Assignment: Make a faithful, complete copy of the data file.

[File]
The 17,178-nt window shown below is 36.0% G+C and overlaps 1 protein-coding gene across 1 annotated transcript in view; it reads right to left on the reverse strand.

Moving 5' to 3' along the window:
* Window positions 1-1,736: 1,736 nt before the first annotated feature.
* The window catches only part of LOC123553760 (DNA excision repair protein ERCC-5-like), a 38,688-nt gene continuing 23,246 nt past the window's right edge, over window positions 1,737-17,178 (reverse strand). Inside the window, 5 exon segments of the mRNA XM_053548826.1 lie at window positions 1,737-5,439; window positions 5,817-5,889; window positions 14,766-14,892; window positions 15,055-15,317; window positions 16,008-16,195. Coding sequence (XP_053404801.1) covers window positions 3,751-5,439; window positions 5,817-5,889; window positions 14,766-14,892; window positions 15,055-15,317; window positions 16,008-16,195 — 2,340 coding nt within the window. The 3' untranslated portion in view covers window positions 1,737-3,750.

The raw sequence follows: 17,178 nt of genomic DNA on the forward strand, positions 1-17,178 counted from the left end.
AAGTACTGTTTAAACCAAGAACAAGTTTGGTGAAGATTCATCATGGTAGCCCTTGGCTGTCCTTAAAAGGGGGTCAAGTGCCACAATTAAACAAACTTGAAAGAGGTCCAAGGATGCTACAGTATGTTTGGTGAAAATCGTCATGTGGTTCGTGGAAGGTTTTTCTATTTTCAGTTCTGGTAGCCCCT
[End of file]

The 17,178-nt window shown below is 36.0% G+C and overlaps 1 protein-coding gene across 1 annotated transcript in view; it reads right to left on the reverse strand.

Moving 5' to 3' along the window:
* Window positions 1-1,736: 1,736 nt before the first annotated feature.
* The window catches only part of LOC123553760 (DNA excision repair protein ERCC-5-like), a 38,688-nt gene continuing 23,246 nt past the window's right edge, over window positions 1,737-17,178 (reverse strand). Inside the window, 5 exon segments of the mRNA XM_053548826.1 lie at window positions 1,737-5,439; window positions 5,817-5,889; window positions 14,766-14,892; window positions 15,055-15,317; window positions 16,008-16,195. Coding sequence (XP_053404801.1) covers window positions 3,751-5,439; window positions 5,817-5,889; window positions 14,766-14,892; window positions 15,055-15,317; window positions 16,008-16,195 — 2,340 coding nt within the window. The 3' untranslated portion in view covers window positions 1,737-3,750.

The raw sequence follows: 17,178 nt of genomic DNA on the forward strand, positions 1-17,178 counted from the left end.
AAGTACTGTTTAAACCAAGAACAAGTTTGGTGAAGATTCATCATGGTAGCCCTTGGCTGTCCTTAAAAGGGGGTCAAGTGCCACAATTAAACAAACTTGAAAGAGGTCCAAGGATGCTACAGTATGTTTGGTGAAAATCGTCATGTGGTTCGTGGAAGGTTTTTCTATTTTCAGTTCTGGTAGCCCCT